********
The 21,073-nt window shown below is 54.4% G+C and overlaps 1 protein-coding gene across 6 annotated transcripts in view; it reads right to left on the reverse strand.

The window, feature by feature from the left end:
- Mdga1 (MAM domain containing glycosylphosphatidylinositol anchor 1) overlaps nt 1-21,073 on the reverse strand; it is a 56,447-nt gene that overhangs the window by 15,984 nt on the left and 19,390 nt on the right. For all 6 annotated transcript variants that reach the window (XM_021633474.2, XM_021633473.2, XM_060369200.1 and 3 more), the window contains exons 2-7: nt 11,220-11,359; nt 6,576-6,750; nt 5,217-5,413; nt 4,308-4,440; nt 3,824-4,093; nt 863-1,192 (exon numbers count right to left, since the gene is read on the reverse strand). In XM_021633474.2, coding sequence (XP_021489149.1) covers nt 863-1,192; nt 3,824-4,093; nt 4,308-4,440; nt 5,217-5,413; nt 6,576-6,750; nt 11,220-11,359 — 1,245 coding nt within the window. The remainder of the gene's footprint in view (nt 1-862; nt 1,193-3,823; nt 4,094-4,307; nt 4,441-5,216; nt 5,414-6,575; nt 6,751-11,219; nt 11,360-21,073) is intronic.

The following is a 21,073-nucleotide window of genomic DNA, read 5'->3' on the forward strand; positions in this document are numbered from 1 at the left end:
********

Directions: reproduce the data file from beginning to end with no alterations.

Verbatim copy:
The 21,073-nt window shown below is 54.4% G+C and overlaps 1 protein-coding gene across 6 annotated transcripts in view; it reads right to left on the reverse strand.

The window, feature by feature from the left end:
- Mdga1 (MAM domain containing glycosylphosphatidylinositol anchor 1) overlaps nt 1-21,073 on the reverse strand; it is a 56,447-nt gene that overhangs the window by 15,984 nt on the left and 19,390 nt on the right. For all 6 annotated transcript variants that reach the window (XM_021633474.2, XM_021633473.2, XM_060369200.1 and 3 more), the window contains exons 2-7: nt 11,220-11,359; nt 6,576-6,750; nt 5,217-5,413; nt 4,308-4,440; nt 3,824-4,093; nt 863-1,192 (exon numbers count right to left, since the gene is read on the reverse strand). In XM_021633474.2, coding sequence (XP_021489149.1) covers nt 863-1,192; nt 3,824-4,093; nt 4,308-4,440; nt 5,217-5,413; nt 6,576-6,750; nt 11,220-11,359 — 1,245 coding nt within the window. The remainder of the gene's footprint in view (nt 1-862; nt 1,193-3,823; nt 4,094-4,307; nt 4,441-5,216; nt 5,414-6,575; nt 6,751-11,219; nt 11,360-21,073) is intronic.

The following is a 21,073-nucleotide window of genomic DNA, read 5'->3' on the forward strand; positions in this document are numbered from 1 at the left end: